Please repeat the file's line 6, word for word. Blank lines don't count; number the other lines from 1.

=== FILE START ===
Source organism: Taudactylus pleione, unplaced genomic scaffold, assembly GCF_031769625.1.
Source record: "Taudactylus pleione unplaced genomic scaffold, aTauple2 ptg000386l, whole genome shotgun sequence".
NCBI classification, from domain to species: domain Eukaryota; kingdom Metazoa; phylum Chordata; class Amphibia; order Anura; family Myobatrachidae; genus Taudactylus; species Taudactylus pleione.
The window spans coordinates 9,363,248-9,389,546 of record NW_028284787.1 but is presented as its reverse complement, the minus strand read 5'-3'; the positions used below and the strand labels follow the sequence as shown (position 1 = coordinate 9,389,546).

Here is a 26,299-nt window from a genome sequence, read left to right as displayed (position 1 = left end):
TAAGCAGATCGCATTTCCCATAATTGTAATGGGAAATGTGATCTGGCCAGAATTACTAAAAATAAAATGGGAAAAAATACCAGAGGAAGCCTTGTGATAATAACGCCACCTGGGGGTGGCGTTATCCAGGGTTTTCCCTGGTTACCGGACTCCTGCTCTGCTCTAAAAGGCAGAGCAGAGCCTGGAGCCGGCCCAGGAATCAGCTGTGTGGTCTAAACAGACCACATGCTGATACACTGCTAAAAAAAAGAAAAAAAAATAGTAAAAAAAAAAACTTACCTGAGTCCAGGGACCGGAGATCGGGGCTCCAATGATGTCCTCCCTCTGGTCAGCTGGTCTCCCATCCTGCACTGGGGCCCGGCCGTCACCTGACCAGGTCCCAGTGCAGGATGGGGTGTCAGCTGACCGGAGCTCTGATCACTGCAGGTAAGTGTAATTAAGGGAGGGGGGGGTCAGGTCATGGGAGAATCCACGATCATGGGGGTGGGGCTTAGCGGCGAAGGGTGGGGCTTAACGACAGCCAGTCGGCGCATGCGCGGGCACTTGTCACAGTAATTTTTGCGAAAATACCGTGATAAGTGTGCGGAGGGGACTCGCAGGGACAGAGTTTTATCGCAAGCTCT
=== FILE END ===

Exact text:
TAAGCAGATCGCATTTCCCATAATTGTAATGGGAAATGTGATCTGGCCAGAATTACTAAAAATAAAATGGGAAAAAATACCAGAGGAAGCCTTGTGATAATAACGCCACCTGGGGGTGGCGTTATCCAGGGTTTTCCCTGGTTACCGGACTCCTGCTCTGCTCTAAAAGGCAGAGCAGAGCCTGGAGCCGGCCCAGGAATCAGCTGTGTGGTCTAAACAGACCACATGCTGATACACTGCTAAAAAAAAGAAAAAAAAATAGTAAAAAAAAAAACTTACCTGAGTCCAGGGACCGGAGATCGGGGCTCCAATGATGTCCTCCCTCTGGTCAGCTGGTCTCCCATCCTGCACTGGGGCCCGGCCGTCACCTGACCAGGTCCCAGTGCAGGATGGGGTGTCAGCTGACCGGAGCTCTGATCACTGCAGGTAAGTGTAATTAAGGGAGGGGGGGGTCAGGTCATGGGAGAATCCACGATCATGGGGGTGGGGCTTAGCGGCGAAGGGTGGGGCTTAACGACAGCCAGTCGGCGCATGCGCGGGCACTTGTCACAGTAATTTTTGCGAAAATACCGTGATAAGTGTGCGGAGGGGACTCGCAGGGACAGAGTTTTATCGCAAGCTCT